This movie shows how the Agulhas Current changes over the three years of our Agulhas Current Time-series experiment (ACT) http://act.rsmas.miami.edu . The data comes from an in situ array of current meter moorings (A to G), and three current- and pressure-recording inverted echo sounders (P3-4 and P4-5) which were deployed across the Agulhas Current off the southeast coast of South Africa (the coast is at the origin, bathymetry of the continental shelf and slope in black).
Each frame of the movie shows a full-depth cross-section of the velocity field (in meters per second) of the Agulhas Current every 12 hours, from April 2010 to February 2013. The warm, poleward-flowing Agulhas Current is shown in yellow and red, with an equatorward undercurrent and offshore flows in blue. Along the bottom of the frame is a graph of the strength of the currents across the whole section, in terms of volume transport in Sverdrups (million meters cubed per second). In blue is the total (or net) transport and in green is only the poleward (or southwestward) transport. The red line in the transport graph steps through the transport time series along with the movie.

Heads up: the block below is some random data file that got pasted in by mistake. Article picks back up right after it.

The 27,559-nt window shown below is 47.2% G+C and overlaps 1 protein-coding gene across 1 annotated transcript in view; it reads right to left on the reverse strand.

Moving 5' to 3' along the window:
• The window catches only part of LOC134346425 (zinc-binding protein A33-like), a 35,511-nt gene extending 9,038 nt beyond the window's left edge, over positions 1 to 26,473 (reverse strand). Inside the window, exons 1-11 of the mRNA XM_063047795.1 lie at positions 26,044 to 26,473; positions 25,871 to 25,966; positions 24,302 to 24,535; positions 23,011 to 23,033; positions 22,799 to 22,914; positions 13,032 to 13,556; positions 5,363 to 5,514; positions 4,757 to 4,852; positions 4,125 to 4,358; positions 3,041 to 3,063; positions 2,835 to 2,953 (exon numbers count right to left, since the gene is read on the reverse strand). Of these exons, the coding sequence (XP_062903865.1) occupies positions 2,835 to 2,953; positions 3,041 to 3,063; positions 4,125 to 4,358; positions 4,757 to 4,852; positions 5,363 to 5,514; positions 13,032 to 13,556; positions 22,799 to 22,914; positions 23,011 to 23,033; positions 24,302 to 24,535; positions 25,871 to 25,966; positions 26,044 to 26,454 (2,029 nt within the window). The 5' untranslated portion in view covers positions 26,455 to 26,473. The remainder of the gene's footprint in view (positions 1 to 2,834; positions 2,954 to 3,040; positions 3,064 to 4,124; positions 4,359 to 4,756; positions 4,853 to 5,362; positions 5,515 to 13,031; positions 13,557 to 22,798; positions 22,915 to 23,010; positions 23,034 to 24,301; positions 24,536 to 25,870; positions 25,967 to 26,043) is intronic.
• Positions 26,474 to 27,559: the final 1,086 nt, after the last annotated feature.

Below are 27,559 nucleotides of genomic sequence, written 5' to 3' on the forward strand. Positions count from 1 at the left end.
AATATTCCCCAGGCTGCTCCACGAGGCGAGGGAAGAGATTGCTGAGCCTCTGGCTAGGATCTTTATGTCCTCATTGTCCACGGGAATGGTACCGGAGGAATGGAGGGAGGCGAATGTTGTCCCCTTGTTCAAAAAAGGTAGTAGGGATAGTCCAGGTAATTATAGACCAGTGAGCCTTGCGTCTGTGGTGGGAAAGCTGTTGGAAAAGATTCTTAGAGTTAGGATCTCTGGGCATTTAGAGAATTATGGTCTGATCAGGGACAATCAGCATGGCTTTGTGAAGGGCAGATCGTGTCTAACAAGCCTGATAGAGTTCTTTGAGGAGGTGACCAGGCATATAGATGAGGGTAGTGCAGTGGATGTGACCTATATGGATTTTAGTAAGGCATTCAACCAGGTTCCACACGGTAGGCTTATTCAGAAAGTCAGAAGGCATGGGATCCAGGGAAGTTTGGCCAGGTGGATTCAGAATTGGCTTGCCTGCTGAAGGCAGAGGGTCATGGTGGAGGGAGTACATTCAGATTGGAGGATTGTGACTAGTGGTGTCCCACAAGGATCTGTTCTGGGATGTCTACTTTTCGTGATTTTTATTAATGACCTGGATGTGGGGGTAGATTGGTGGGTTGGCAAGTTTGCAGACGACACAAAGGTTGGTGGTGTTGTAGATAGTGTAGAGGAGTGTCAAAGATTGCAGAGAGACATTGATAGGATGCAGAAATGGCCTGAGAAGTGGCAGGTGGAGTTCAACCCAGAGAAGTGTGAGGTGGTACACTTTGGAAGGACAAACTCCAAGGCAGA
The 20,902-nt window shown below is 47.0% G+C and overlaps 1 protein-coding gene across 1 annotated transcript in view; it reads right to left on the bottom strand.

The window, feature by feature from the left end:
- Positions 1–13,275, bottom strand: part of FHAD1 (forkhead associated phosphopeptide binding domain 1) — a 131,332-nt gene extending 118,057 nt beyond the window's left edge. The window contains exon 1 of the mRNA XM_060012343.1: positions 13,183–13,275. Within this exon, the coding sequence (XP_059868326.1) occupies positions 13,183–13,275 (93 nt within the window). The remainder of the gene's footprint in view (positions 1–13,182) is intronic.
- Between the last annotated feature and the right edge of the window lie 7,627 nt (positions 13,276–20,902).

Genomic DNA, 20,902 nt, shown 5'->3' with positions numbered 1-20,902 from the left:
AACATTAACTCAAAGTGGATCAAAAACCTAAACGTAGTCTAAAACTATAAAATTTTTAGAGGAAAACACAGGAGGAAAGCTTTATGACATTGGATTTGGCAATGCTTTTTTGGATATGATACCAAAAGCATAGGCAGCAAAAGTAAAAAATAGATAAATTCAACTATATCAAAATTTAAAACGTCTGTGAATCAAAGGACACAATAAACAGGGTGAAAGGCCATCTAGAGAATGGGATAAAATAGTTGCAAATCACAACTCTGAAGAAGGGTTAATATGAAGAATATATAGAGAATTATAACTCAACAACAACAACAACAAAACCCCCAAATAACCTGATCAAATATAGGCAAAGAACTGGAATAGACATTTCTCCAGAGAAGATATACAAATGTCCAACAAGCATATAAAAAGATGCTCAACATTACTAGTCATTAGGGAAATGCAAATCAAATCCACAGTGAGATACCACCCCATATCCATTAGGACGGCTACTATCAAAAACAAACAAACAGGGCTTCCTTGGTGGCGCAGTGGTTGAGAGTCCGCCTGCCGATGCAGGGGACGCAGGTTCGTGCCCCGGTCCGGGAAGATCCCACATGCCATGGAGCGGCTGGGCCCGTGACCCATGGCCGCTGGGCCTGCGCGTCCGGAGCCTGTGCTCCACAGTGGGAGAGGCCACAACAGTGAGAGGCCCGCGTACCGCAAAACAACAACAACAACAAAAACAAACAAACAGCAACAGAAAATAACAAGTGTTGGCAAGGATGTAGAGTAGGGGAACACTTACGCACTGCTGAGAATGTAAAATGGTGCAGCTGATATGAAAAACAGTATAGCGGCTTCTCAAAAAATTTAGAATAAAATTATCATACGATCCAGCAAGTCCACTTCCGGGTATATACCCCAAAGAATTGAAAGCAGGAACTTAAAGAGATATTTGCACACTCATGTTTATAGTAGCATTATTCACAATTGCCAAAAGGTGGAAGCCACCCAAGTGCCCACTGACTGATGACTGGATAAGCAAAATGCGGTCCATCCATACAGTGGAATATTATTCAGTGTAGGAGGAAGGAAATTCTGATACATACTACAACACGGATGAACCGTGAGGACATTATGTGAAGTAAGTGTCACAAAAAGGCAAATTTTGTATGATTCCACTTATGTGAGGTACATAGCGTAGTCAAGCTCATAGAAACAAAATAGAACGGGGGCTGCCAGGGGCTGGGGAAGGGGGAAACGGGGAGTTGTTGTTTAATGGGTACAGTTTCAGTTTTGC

Notice that most of the time the Agulhas Current is attached to the African continental slope, with its core (strongest velocities) positioned over the shelf break and slope. However, occasionally the Current separates from the slope and is displaced over 100 km offshore, into deep water. These "events" represent solitary meanders of the Current and are thought to be linked upstream to Mozambique eddies and downstream to the formation of Agulhas Rings at the Agulhas retroflection south of Africa.
These ACT data have enabled us to determine that these meanders are not associated with changes in the strength of the Agulhas Current, but only with changes in its path. For more info visit: http://act.rsmas.miami.edu